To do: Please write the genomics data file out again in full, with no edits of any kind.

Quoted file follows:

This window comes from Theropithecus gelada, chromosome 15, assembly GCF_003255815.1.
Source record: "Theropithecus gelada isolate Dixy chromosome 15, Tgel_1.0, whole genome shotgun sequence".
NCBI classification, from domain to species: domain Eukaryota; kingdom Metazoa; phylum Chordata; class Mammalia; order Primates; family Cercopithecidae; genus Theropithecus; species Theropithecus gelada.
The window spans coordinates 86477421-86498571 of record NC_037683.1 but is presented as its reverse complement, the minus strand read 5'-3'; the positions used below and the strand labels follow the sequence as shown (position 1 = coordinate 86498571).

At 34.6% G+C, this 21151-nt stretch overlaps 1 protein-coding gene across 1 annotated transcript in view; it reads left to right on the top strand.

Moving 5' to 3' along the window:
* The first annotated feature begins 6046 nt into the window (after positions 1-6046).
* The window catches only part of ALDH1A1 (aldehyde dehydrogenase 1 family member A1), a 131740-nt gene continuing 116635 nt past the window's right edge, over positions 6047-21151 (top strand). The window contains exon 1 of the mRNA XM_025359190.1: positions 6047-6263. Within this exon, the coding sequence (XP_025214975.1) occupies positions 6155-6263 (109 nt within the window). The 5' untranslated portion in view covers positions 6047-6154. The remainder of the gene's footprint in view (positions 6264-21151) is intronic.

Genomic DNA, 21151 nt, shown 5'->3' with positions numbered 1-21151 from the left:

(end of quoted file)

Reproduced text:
This window comes from Theropithecus gelada, chromosome 15, assembly GCF_003255815.1.
Source record: "Theropithecus gelada isolate Dixy chromosome 15, Tgel_1.0, whole genome shotgun sequence".
NCBI classification, from domain to species: domain Eukaryota; kingdom Metazoa; phylum Chordata; class Mammalia; order Primates; family Cercopithecidae; genus Theropithecus; species Theropithecus gelada.
The window spans coordinates 86477421-86498571 of record NC_037683.1 but is presented as its reverse complement, the minus strand read 5'-3'; the positions used below and the strand labels follow the sequence as shown (position 1 = coordinate 86498571).

At 34.6% G+C, this 21151-nt stretch overlaps 1 protein-coding gene across 1 annotated transcript in view; it reads left to right on the top strand.

Moving 5' to 3' along the window:
* The first annotated feature begins 6046 nt into the window (after positions 1-6046).
* The window catches only part of ALDH1A1 (aldehyde dehydrogenase 1 family member A1), a 131740-nt gene continuing 116635 nt past the window's right edge, over positions 6047-21151 (top strand). The window contains exon 1 of the mRNA XM_025359190.1: positions 6047-6263. Within this exon, the coding sequence (XP_025214975.1) occupies positions 6155-6263 (109 nt within the window). The 5' untranslated portion in view covers positions 6047-6154. The remainder of the gene's footprint in view (positions 6264-21151) is intronic.

Genomic DNA, 21151 nt, shown 5'->3' with positions numbered 1-21151 from the left: